questions to ask residency programs

13 Questions to Ask Residency Programs in Your Interview

There are many questions you should be asking residency programs during your interview with them. It is important to know the answers to these questions before you start ranking programs, so that you can make an informed decision about what program is right for you. In this blog post, we will discuss 13 questions that every applicant should ask a residency program in their interviews!

#1 How does the program support residents

How does the program support residents? It is important that the residency you choose supports its current residents. Ask questions about how they treat their current residents and what type of assistance they offer them in terms of education, finances or other resources.

questions to ask residency programs

Questions to ask:

  • – How does your program support its current residents?
  • – What do you provide for your current residents?
  • – What does your program provide to help them with their education and finances?
  • – How involved is the residency in helping its current residents find jobs after they graduate from it?

You may be wondering questions about what type of lifestyle you will lead while working at this particular residency. Questions like these should also come up when you ask questions during your interview with the residency program.

Questions to ask:

  • – What is the typical day like at this particular residency?
  • – How many hours do residents work each shift?
  • – Is there a lot of on call duty alongside working in clinics or hospitals?

The more questions that you can answer about the residency program, the better understanding you will have about what it is like to work there.

Figuring out how all the residency programs support their residents during residency training is so important to the residents overall happiness.

Make sure you ask the questions mentioned above to get a good sense on how that particular program supports its residents.

#2 How many residents in each class

Resident class size is a big factor in how your residency will go. The more residents there are, the less personal attention you will get from faculty and staff.

Questions to ask:

  • – How many residents does this program have?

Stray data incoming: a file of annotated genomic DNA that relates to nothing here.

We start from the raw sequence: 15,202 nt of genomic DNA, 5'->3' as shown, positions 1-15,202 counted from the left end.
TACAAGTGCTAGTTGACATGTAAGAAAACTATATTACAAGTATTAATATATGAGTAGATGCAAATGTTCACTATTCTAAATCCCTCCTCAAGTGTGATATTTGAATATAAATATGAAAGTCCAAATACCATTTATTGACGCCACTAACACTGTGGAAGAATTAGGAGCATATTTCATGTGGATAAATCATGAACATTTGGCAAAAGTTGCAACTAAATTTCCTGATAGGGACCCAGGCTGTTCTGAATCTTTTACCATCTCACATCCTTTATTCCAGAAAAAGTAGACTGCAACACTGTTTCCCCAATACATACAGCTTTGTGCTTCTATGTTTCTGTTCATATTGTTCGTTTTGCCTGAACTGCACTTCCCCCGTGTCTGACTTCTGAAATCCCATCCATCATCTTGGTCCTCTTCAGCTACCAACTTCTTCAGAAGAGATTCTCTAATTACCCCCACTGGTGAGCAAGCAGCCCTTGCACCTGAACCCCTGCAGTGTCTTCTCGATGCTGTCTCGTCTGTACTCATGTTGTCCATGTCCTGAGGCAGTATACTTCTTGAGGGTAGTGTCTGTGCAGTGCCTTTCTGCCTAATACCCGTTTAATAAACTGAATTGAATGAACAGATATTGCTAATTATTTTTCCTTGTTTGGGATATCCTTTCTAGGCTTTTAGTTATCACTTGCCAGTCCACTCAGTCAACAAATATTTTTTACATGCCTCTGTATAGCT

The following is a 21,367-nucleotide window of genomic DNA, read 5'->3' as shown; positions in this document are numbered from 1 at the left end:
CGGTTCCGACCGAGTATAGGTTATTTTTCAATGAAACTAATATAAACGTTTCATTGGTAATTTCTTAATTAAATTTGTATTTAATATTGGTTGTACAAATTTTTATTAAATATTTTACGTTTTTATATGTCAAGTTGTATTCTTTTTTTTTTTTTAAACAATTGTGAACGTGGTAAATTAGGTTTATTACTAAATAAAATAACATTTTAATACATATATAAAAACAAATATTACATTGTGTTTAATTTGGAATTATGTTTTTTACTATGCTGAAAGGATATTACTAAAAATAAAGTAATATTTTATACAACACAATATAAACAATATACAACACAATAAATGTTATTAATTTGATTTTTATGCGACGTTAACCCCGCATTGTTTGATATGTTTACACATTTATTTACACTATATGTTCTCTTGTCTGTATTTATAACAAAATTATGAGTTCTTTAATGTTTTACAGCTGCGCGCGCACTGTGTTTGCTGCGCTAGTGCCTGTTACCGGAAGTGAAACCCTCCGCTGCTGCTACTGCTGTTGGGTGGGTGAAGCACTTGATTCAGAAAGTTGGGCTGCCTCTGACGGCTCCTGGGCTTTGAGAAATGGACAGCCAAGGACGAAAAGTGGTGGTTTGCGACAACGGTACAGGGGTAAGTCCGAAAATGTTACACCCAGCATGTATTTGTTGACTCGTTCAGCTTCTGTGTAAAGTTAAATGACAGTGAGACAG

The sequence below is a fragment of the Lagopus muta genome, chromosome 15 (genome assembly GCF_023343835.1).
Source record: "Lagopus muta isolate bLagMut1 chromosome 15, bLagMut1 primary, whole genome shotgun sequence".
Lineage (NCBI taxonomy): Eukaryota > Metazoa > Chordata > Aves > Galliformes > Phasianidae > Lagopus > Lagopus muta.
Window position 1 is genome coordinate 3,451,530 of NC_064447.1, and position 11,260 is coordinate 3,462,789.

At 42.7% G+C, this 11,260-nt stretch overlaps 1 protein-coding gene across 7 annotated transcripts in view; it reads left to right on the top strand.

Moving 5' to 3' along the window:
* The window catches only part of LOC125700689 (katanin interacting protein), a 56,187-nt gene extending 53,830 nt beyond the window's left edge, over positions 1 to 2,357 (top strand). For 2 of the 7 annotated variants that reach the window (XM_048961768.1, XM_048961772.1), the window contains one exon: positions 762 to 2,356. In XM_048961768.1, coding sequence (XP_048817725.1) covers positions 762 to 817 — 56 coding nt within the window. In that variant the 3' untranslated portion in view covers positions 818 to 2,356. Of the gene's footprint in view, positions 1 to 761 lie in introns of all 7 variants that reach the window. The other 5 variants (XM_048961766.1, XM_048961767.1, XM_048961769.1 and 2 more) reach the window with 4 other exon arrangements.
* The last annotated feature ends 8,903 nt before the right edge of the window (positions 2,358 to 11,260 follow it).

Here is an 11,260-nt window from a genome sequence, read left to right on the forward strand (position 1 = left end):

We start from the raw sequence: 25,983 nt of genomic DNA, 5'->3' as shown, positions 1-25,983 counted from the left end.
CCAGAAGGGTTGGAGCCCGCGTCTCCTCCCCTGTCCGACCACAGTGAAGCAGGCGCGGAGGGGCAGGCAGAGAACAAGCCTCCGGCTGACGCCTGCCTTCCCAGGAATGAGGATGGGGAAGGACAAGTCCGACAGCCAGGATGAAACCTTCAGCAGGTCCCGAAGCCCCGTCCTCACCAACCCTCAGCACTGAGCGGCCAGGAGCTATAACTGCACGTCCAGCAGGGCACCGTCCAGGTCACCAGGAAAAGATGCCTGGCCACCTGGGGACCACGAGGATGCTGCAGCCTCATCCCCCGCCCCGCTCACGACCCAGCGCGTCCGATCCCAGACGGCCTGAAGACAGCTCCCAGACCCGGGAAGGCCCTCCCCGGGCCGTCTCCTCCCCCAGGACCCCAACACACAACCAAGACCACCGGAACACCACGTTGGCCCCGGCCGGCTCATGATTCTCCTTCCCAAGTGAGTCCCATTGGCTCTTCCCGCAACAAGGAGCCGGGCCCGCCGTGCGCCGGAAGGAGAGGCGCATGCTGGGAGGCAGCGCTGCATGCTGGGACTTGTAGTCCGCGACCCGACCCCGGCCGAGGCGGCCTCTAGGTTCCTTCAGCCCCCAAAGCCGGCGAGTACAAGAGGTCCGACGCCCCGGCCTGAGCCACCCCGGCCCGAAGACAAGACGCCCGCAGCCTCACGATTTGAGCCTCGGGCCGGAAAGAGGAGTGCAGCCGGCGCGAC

• – What is the typical class size for each resident at this particular hospital?
questions to ask residency programs

Make sure that you know ahead of time how many residents are in each class to ensure that the residency program is a good fit for you.

Knowing how many other residents are there will help you decide how many opportunities exist for procedures and other kinds of additional training.

Knowing this on interview day will help you decide if this residency will be a good fit for your needs.

Not all residencies offer the same amount of opportunities to their residents.

If you are worried about not getting enough experience, make sure to ask questions concerning your questions and concerns. You should also be asking questions like how often do they rotate through different departments at this hospital?

#3 What is the call schedule like

Knowing your residency call schedule is so important to understanding if this program will work for you. It can affect your life and how much medicine you learn because it affects the number of hours that you need to put in at each shift.

Right Questions to ask:

  • – What are the average on call requirements?
  • – How many weekends do residents typically need to work?
  • – What is the typical number of hours worked on each shift?

The questions you ask during your interview will be crucial in determining how much call duty that you have for this particular residency.

The overall work environment and the clinical work load is directly determined by the amount of call you have.

This is a great piece of information to know and can open the door to other aspects of the program that helps the residents freely answer questions without prompting from you.

#4 What is the Work Life Balance Like

Work life balance is so important to the quality of your residency experience.

It is crucial that you have time outside of work, because it helps with mental health and overall happiness. It also allows for more opportunity to study or just relax and unwind before going back into clinicals again.

Questions questions to ask:

  • – How many hours do residents work each shift?
  • – What is the work life balance like at this particular residency program?
  • – How many residents do you have in each class?

Knowing how much time there will be outside of clinicals to study or just relax and unwind before going back into a shift. It also allows for more opportunity to take advantage of other opportunities that the residency may offer.

If you are worried about not getting enough work and play balance, make sure to ask questions that address this.

It is important that the resident wants a schedule that doesn’t keep them up at night worrying how they will manage their time between clinicals and study time for exams or other coursework.

#5 What is the typical patient population

Patient population is an important factor to consider when deciding on a residency program.

You want your patient population to be appropriate for the type of medicine that you are going into, as well as the needs and wants that come with being in this particular specialty.

Questions questions to ask:

  • – What is the typical patient population at this hospital?